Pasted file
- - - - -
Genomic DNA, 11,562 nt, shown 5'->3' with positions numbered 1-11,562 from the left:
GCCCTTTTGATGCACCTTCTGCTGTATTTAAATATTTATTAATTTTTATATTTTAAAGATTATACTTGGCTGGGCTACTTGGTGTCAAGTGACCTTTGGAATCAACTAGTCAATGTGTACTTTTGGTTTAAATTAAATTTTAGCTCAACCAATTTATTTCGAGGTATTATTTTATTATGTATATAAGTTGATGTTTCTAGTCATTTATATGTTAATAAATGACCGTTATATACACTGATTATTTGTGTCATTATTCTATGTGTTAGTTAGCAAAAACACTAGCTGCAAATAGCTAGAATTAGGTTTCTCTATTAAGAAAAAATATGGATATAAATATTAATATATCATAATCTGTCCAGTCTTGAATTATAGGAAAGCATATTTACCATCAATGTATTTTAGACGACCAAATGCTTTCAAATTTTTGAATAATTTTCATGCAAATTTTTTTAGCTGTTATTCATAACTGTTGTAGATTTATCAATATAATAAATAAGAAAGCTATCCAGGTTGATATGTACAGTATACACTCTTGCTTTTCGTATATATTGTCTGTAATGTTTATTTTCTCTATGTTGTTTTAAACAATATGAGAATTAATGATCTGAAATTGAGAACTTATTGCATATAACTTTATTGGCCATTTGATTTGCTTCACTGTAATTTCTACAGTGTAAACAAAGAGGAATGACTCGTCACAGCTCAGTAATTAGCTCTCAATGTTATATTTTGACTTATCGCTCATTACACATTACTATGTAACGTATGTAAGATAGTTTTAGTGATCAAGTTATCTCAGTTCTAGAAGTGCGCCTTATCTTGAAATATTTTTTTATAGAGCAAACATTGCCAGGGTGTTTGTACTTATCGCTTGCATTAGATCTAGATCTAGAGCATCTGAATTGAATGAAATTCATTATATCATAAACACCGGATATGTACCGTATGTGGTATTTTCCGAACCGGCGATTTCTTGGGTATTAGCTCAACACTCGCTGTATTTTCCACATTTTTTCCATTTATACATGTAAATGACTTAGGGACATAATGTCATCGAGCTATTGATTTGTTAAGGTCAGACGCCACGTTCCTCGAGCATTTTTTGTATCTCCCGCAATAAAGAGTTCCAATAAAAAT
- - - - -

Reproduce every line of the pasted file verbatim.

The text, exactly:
Genomic DNA, 11,562 nt, shown 5'->3' with positions numbered 1-11,562 from the left:
GCCCTTTTGATGCACCTTCTGCTGTATTTAAATATTTATTAATTTTTATATTTTAAAGATTATACTTGGCTGGGCTACTTGGTGTCAAGTGACCTTTGGAATCAACTAGTCAATGTGTACTTTTGGTTTAAATTAAATTTTAGCTCAACCAATTTATTTCGAGGTATTATTTTATTATGTATATAAGTTGATGTTTCTAGTCATTTATATGTTAATAAATGACCGTTATATACACTGATTATTTGTGTCATTATTCTATGTGTTAGTTAGCAAAAACACTAGCTGCAAATAGCTAGAATTAGGTTTCTCTATTAAGAAAAAATATGGATATAAATATTAATATATCATAATCTGTCCAGTCTTGAATTATAGGAAAGCATATTTACCATCAATGTATTTTAGACGACCAAATGCTTTCAAATTTTTGAATAATTTTCATGCAAATTTTTTTAGCTGTTATTCATAACTGTTGTAGATTTATCAATATAATAAATAAGAAAGCTATCCAGGTTGATATGTACAGTATACACTCTTGCTTTTCGTATATATTGTCTGTAATGTTTATTTTCTCTATGTTGTTTTAAACAATATGAGAATTAATGATCTGAAATTGAGAACTTATTGCATATAACTTTATTGGCCATTTGATTTGCTTCACTGTAATTTCTACAGTGTAAACAAAGAGGAATGACTCGTCACAGCTCAGTAATTAGCTCTCAATGTTATATTTTGACTTATCGCTCATTACACATTACTATGTAACGTATGTAAGATAGTTTTAGTGATCAAGTTATCTCAGTTCTAGAAGTGCGCCTTATCTTGAAATATTTTTTTATAGAGCAAACATTGCCAGGGTGTTTGTACTTATCGCTTGCATTAGATCTAGATCTAGAGCATCTGAATTGAATGAAATTCATTATATCATAAACACCGGATATGTACCGTATGTGGTATTTTCCGAACCGGCGATTTCTTGGGTATTAGCTCAACACTCGCTGTATTTTCCACATTTTTTCCATTTATACATGTAAATGACTTAGGGACATAATGTCATCGAGCTATTGATTTGTTAAGGTCAGACGCCACGTTCCTCGAGCATTTTTTGTATCTCCCGCAATAAAGAGTTCCAATAAAAAT